Building Permit for a private house

Legal issues related to buying land, houses, condos in the LOS. Anything about contracts. Finance related, such as getting a mortgage, buying property from the bank, etc.

Moderators: Sometimewoodworker, MGV12, BKKBILL

Building Permit for a private house

Postby idcpeter » Thu Sep 13, 2007 8:09 pm

I went to the OrBorTor and want to applying a building permit for my private house on an 2 1/2 Rai plot. The officer told me that I can't apply for it, because I'm foreigner and a Thai person have to apply for it. I have a right of superficiesuperficies on this land for 30 year and this is registered at the chanote from the land office. The superficies say: I have the "right to own, upon or under the land, buildings, structures and plantations".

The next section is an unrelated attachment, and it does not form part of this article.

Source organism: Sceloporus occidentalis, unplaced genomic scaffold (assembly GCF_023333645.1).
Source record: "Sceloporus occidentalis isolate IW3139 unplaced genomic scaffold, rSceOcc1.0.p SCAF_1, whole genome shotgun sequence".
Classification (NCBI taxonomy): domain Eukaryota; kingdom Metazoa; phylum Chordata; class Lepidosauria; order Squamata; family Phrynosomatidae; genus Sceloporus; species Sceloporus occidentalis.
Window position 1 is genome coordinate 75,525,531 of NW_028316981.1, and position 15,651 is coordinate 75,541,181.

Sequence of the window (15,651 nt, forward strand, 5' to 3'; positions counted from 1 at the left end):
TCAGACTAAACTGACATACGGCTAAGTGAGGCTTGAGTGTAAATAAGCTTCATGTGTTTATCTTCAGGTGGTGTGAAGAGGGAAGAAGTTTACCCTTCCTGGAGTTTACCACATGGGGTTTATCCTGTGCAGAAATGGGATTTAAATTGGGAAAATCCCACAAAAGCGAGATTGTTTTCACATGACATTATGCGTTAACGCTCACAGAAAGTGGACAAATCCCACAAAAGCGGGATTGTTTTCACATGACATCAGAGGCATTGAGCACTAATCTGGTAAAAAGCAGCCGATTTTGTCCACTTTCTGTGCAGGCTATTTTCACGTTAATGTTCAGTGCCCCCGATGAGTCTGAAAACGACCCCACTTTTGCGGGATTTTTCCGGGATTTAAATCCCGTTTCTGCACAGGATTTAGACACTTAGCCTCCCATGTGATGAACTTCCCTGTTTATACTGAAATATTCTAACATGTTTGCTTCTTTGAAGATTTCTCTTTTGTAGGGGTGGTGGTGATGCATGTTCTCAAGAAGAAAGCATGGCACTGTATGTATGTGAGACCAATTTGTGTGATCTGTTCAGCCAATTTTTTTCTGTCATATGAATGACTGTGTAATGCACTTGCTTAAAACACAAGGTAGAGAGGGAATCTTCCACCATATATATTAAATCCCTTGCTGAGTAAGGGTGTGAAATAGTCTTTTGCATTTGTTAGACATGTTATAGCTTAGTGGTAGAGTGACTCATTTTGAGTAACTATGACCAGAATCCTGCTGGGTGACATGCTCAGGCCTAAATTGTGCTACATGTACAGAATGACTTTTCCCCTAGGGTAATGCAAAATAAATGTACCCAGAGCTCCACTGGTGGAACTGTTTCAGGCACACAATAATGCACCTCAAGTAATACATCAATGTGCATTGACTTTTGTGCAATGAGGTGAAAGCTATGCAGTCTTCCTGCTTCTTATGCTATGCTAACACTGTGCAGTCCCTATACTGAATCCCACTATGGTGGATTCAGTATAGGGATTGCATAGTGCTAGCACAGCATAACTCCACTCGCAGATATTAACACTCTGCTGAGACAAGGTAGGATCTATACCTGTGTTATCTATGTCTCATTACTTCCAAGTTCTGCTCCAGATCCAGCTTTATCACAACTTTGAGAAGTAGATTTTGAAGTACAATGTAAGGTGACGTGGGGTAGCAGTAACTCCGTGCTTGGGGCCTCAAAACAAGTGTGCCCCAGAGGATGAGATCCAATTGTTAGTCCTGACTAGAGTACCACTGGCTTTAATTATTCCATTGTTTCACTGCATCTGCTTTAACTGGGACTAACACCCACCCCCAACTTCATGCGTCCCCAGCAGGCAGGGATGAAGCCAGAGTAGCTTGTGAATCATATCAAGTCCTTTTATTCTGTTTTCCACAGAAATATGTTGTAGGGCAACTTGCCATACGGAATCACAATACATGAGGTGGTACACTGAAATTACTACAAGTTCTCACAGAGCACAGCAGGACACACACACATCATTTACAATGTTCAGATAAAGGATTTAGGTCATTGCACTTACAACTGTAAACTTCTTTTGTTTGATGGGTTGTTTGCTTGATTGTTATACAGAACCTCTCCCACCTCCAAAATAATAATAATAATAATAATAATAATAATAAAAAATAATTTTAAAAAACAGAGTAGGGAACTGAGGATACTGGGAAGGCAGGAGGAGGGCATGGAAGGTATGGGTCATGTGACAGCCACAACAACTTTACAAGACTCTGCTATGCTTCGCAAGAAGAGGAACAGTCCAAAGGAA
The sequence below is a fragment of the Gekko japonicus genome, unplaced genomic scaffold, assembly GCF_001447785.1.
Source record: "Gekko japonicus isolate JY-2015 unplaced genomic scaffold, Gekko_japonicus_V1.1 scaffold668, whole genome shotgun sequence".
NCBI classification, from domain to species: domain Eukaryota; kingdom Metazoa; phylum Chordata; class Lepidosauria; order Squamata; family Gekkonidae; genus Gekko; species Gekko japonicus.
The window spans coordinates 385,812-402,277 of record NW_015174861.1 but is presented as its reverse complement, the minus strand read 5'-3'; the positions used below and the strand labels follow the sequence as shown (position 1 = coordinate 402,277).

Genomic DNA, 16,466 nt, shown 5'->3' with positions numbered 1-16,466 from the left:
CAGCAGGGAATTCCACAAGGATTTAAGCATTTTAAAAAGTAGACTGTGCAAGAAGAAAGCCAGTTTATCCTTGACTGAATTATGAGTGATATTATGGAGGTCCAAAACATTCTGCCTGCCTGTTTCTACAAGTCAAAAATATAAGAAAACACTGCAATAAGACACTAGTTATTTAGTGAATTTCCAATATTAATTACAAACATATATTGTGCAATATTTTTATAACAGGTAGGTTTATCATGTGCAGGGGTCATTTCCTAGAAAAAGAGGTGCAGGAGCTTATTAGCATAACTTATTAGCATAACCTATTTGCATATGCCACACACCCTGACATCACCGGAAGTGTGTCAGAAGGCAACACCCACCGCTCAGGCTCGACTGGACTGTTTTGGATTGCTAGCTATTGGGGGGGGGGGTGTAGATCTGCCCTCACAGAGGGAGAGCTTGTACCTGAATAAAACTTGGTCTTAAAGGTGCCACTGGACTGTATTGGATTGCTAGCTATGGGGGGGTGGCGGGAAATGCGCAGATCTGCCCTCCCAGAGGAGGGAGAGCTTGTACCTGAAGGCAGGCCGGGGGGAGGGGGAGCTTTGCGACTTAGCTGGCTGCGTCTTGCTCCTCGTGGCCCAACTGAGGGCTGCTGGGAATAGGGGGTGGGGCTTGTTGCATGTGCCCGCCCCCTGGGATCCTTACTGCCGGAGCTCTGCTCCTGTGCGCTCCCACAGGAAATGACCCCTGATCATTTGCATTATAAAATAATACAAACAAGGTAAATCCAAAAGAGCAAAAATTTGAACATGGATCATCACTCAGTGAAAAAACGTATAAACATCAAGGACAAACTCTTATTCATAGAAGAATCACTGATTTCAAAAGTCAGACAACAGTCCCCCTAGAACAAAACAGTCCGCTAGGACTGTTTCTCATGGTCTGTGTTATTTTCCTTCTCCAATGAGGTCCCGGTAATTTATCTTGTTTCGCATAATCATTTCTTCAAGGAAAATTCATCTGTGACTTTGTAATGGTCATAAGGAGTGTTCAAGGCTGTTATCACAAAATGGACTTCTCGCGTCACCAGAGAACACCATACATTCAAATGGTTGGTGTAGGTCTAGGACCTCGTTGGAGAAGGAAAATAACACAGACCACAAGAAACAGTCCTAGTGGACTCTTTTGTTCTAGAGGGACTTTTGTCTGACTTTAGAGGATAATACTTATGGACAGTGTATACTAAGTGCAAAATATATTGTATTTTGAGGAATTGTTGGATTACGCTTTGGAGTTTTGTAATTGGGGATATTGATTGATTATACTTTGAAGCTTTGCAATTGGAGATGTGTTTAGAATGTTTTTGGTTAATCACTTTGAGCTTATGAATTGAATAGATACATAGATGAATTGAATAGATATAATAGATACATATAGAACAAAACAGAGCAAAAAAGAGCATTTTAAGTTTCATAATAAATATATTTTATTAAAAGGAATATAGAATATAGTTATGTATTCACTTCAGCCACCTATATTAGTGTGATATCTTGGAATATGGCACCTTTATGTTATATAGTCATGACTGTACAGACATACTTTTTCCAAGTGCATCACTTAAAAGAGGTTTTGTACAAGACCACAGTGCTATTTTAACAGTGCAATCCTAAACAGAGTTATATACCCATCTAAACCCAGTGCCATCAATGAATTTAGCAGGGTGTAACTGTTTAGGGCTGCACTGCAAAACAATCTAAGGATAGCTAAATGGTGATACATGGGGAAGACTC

Is this correct that a foreigner can't apply? If it's so, how can I proof the ownership of the house, if I want to sell it later on?

Who will be at the Tambien Ban registered?

Hope to get answer soon.

Thanks,

Peter
idcpeter
 
Posts: 37
Joined: Mon Sep 03, 2007 8:27 pm

Postby jazzman » Thu Sep 13, 2007 8:59 pm

The OrBorTor may well be in his rights to refuse you. It depends entirely on the true wording of your superficies contract, which may or may not have covered enough eventualities.
Not wishing to give Thai officials a bad name, but it could be a cloaked request for tea money.
To be absolutely sure, it would be best to obtain professional legal advice, such as taking it up with the lawyer who drew up the contract for you.
or here:
/edit 27 Jan 08, dozer/
But do remember that professional advice, which is often the only reliable source , sometimes costs money.
jazzman
 
Posts: 2161
Joined: Wed Dec 06, 2006 9:11 pm
Location: Thailand

Re: Building Permit for a private house

Postby rosegate » Fri Sep 14, 2007 6:11 am